grounds of civil liberties. But if a young person chooses to have it to prove
they are a good driver and receive cheaper insurance then what is the problem?
If a 17 year old drives like a 50 year old then it seems logical to me they
should pay the same for their insurance, and this is what technology like
ingenie allows and incentivises them to do."
Jon Sopel said: "What I've never quite understood is why, when my children
were small, there was an incredible emphasis on cycling proficiency at school
- but at 17 when they embarked upon the vastly more dangerous task of learning
to driver - nothing."
Sophie Morgan said: "My message is really to young people themselves. I just
want to say, please think about the responsibility you have to your friends -
when you get in the car to drive your friends around you are taking their
lives in your hands - so if you aren't thinking about yourself please, please
think about them."
Gary Lineker said: "I feel passionately about helping young drivers stay safe
on the road. What I've come to appreciate through my involvement with ingenie
is how much parents can help get young people ready for the road. It's got to
be more than just financial support through the process of learning to drive -
it's got to be a team effort."
Quentin Willson said: "The young driver problem is an urgent social issue. We
need a seismic change in young driver education. Technology such as ingenie,
that acts as a co-pilot, can help us deliver this. We should embrace this
black box technology to help young drivers improve. It is the private sector
that must succeed where the government has consistently failed."
Notes to Editors
For more information and to view photos and videos from ingenie's 'Insure
Safer Driving' event visit: http://www.ingenie.com/insure-safer-driving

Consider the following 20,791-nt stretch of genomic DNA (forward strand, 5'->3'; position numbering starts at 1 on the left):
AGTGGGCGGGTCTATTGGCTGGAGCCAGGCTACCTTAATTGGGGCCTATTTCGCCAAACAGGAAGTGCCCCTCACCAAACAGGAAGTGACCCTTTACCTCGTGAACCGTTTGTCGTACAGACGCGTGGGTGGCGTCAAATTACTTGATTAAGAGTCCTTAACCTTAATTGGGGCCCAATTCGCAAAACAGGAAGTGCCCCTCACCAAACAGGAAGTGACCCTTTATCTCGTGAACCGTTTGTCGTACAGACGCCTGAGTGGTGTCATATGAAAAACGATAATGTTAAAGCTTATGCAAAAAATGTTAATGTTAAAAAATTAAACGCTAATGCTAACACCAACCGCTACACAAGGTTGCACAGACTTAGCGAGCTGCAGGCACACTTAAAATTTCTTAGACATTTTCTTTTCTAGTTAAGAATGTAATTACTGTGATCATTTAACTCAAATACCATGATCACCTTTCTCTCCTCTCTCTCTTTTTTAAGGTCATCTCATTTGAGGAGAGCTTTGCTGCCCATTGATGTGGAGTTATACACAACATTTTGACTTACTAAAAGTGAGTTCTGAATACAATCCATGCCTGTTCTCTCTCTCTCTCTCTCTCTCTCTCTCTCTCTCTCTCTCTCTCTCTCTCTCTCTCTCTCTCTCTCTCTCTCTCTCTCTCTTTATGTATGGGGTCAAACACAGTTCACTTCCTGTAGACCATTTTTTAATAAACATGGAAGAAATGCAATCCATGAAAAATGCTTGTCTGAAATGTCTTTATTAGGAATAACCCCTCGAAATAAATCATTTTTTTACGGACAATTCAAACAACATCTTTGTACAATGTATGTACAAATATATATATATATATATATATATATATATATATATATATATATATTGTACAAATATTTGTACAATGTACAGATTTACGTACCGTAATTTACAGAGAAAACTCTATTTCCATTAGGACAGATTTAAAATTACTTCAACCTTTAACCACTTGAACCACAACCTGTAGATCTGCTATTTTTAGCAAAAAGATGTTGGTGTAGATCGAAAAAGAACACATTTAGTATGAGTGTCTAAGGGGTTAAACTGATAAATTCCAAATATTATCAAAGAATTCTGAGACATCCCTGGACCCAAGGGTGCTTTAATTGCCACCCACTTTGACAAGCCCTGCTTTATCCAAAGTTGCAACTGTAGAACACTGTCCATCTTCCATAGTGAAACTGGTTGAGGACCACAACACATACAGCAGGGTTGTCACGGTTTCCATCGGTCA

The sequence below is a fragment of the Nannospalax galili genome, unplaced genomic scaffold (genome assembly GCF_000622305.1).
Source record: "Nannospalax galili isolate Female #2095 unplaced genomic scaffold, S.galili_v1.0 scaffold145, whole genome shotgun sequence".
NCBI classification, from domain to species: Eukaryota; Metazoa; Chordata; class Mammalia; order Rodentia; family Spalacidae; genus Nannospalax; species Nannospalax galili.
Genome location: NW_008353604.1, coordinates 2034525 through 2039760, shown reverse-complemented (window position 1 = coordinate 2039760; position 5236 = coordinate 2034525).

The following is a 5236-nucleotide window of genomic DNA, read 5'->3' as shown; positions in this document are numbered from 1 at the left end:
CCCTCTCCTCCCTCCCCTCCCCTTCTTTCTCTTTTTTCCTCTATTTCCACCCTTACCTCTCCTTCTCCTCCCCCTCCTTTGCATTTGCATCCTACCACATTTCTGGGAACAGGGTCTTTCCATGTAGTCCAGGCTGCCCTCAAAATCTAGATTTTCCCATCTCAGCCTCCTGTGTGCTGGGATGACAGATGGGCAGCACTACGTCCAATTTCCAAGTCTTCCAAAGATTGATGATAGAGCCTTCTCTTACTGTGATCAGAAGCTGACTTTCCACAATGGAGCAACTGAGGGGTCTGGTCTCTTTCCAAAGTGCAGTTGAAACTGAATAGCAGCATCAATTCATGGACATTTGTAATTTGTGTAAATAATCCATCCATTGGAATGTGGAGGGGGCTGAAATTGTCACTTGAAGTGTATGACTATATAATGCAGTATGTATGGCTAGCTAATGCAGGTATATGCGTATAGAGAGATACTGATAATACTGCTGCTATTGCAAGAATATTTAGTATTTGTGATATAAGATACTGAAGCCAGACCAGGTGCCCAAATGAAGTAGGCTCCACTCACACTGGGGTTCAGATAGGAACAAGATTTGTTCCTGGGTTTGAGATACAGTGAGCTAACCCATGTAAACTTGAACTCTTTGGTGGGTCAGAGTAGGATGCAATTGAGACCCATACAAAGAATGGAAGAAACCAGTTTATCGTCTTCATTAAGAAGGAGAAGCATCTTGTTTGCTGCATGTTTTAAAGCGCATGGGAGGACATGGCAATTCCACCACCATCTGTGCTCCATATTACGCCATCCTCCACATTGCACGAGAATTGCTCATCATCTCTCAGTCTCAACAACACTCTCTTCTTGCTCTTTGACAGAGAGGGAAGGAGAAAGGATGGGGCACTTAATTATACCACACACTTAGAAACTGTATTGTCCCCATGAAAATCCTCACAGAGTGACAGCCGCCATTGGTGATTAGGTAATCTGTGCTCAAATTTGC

Follow us on Twitter @ingenie
ingenie is a radical new way of insuring young drivers. We exclusively insure
17 to 25 year olds who often struggle to find affordable premiums elsewhere.
Our policyholders join a community of young drivers who benefit from ingenie
black box telematics technology that constantly assesses their driving
We build a picture of a driver's individual style, awareness and safety on the
road, rewarding those who drive well with cheaper insurance premiums and
helping those who need improvement become safer.
Established in late 2011, ingenie offers a disruptive, fresh way of providing
car insurance to young people and has quickly become a powerful digital brand
in its own right.
The company counts footballer turned broadcaster Gary Lineker among its
high-profile investors and ambassadors. Williams F1 is a key partner assisting
in the development of telematics, high-profile brand promotion and road
safety. The company is also backed by leading figures from UK business,
including Sir Martin Broughton, Chairman of British Airways and Gavin
Patterson, chief executive of BT Group plc.
Contact: Press contacts: Will Powell, firstname.lastname@example.org, t:
+44(0)207-287-9610, m: +44(0)7763-753-800